Are your kids really studying when they hit the books? Show Notes

Wednesday, May 22, 2013 Host(s): Dr. Bill Maier
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Are American students really studying when they hit the books—or are they doing something else?

According to a story on Plugged In.com, researchers recently observed 263 students from middle school, high school and college as they were studying.  
 
Interestingly, they found that within two minutes, many were texting, tweeting, surfing the Web, watching TV or updating their Facebook page.  After 15 minutes, the scientists found that students had spent just 65% of their time, on average, actually studying.

Research indicates that multitaskers generally remember less of what they study. And the stuff they do remember, they have more difficulty understanding.
 
David Meyer, a psychology professor at the University of Michigan points out that there's nothing magical about the brains of tech-savvy young people that prevents them from being impacted by the effects of multitasking.  
 
He says "They may like to do it, they may even be addicted to it, but there's no getting around the fact that it's far better to focus on one task from start to finish."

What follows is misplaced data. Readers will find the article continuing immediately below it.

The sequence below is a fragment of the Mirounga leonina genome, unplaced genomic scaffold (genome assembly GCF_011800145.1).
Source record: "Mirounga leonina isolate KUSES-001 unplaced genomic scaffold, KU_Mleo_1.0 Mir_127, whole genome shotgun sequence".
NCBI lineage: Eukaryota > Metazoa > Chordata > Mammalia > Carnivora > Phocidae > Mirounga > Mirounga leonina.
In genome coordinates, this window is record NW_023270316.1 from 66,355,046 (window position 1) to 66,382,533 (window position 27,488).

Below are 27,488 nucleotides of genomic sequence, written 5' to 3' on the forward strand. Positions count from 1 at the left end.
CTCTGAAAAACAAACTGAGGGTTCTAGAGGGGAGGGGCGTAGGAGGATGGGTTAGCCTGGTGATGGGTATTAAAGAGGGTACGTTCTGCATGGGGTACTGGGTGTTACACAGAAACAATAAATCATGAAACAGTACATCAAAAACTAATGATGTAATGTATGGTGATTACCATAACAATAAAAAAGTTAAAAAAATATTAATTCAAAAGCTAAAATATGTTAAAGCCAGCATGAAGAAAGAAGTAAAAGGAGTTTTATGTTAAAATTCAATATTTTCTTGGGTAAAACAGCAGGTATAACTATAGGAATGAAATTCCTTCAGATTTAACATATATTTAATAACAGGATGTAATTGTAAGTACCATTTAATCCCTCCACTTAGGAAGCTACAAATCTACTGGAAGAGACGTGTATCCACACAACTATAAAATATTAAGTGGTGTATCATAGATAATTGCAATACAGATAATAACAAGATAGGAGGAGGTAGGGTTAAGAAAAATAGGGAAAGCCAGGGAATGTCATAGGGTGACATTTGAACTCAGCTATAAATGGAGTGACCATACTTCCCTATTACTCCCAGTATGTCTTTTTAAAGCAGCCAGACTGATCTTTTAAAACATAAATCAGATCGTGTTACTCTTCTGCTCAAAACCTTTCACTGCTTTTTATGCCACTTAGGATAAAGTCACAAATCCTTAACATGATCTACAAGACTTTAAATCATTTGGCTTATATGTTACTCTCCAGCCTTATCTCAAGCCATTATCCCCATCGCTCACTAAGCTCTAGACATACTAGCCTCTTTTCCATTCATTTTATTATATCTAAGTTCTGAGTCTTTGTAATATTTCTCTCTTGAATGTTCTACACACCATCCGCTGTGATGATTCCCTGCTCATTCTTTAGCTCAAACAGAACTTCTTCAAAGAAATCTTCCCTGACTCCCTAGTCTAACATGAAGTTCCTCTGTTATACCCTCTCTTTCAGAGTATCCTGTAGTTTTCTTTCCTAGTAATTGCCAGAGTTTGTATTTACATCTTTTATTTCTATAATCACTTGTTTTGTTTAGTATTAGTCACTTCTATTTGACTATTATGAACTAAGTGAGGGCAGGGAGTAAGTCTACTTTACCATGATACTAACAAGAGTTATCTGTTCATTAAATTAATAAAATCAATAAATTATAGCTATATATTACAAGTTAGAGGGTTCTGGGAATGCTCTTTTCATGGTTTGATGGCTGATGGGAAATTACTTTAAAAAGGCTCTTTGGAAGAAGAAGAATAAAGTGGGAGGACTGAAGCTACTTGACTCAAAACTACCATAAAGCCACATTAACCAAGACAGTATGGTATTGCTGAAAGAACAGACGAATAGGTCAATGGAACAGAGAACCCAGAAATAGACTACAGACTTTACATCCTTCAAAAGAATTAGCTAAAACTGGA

And while we’re talking technology, check out this new research.  
 
According to a new study by the National Safety Council, motor vehicle crashes involving cellphones are "vastly underreported."  The council estimates that fully 25% of all motor vehicle crashes in the U.S. now involve cellphone use.
 
And if you’ve warned your teens about the dangers of texting and driving, are you practicing what you preach?

It turns out that 90 percent of parents surveyed reported technology-related multitasking in the past month, such as talking on the phone, texting or changing a DVD or CD. 
 
And here’s the worst part—these parents admit to doing these distracting things while driving WITH THEIR KIDS IN THE CAR!  Yikes!!!
 
I’m Bill Maier for WBCL.
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